ParisPhoto, the biggest photo fair in Europe held each November at the Grand Palais, returned with its 22nd edition, attracting nearly 70.000 visitors in four days and gathering more than 200 exhibitors from all around the world, offering an unparalleled presentation of contemporary and vintage photography from grandmasters to emerging young talents.
“There are images not everyone would like to see” Martha Kirszenbaum (curator)
ParisPhoto is much more than just an art fair. It’s an emotional journey. Throughout the city, many satellite exhibition openings, book signings and art events seduced the visitors. ParisPhoto is also a melting pot, a unique gathering of friends and professionals meeting up and getting skin close to artists. At Pace/MacGill Gallery I encountered Paolo Roversi during his book signing, at Frank Elbaz Gallery the artist Ari Marcopoulos and viewed his exhibition with co-host Thibaut Wychowanok of Numéro Art, and at Polka Gallery I had a passionate conversation with writer and former film critic of Libération, Gérard Lefort during the “Inside Outside” exhibition and book signing of New York-based photographer Joel Meyerowitz.
Other evenings have taken me to Sotheby’s, Jeu de Paume and fringe events at Offprint, Photo Saint Germain and Approche.
“Paris” by Joel Meyerowitz – Polka Gallery / Photo © Courtesy of ZOLTAN+
When ParisPhoto is more than just an art fair. It is political.
I am sure it was not deliberate that 11.11, the centenary of the Armistice of World War I happened at the same time as ParisPhoto. While the Grammy Award-winning Beninese actress, activist Angelique Kidjo sang the heartbreaking Togolese song “Blewu” to the world leaders who gathered to mark the event at L’Arc de Triomphe, ParisPhoto echoed a very simple question: “Shouldn’t we be living differently by now?”
People make signs. The art world makes signs (see the latest action of Gavin Turk in London), but the voices are still not heard in many governments, in many countries. You know exactly the ones I mean. Peace has definitely not impregnated our lives. Nationalism is a betrayal. Gun violence is not OK. Global environmental issues and climate changes are running into a disaster. Wars, violence, anti-Semitism, women’s rights, black rights, famine, food waste or the dysfunctional Brexit … indeed how many times do we have to blow the whistle to get some attention?!?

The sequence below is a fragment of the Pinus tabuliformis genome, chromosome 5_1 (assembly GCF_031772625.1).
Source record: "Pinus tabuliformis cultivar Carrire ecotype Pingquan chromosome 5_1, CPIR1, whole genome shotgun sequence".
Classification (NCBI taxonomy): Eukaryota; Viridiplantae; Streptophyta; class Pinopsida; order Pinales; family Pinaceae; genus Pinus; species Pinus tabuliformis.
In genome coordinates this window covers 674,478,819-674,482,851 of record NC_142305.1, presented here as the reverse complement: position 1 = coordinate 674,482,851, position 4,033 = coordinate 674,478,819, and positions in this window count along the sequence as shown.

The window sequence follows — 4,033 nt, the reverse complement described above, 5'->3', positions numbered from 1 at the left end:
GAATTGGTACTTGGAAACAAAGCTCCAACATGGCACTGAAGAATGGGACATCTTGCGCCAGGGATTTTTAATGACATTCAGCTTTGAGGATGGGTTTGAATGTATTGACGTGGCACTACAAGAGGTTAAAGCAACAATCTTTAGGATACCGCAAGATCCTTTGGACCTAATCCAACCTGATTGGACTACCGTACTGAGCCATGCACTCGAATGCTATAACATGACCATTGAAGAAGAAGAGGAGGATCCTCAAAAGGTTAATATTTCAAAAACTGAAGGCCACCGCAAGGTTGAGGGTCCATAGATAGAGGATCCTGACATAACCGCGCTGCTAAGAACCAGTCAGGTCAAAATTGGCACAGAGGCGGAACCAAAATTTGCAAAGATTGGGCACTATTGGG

Artlyst looked for the answers and listed the most significant artists and galleries of this year’s edition of ParisPhoto.
Video shot of “Momentum” and cover of TIME magazine by JR / Photo © Courtesy of ZOLTAN+
MAISON EUROPÉENNE DE LA PHOTOGRAPHIE
The “In Paris during ParisPhoto” programme reunited a dense network of cultural institutions, museums and private foundations throughout the city comprising some of the world’s most historically rich photographic collections. At the Maison Européenne de la Photographie, artist JR opened his monumental photographic exhibition “Momentum”. During the press opening, he was hiding behind his dark glasses and hat inside a wooden niche installation answering the press through a pipe.
“Momentum” is JR’s first major exhibition on French institution territory bringing large-scale collages, video, live performance and several new installations together. In one of the rooms, he glued the eyes of a woman on a running train. He also made the pyramid of the Louvre disappear, stuck thousands of anonymous people’s portraits in public spaces and on the walls of a favela in Rio de Janeiro, he made a little Mexican child looked over the border wall of the United States, and sometimes he wildly motorcycles with French film director icon Agnès Varda. With Massimo Bottura he recently launched an haute cuisine soup-kitchen in the crypt of La Madeleine church in Paris. The list is endless.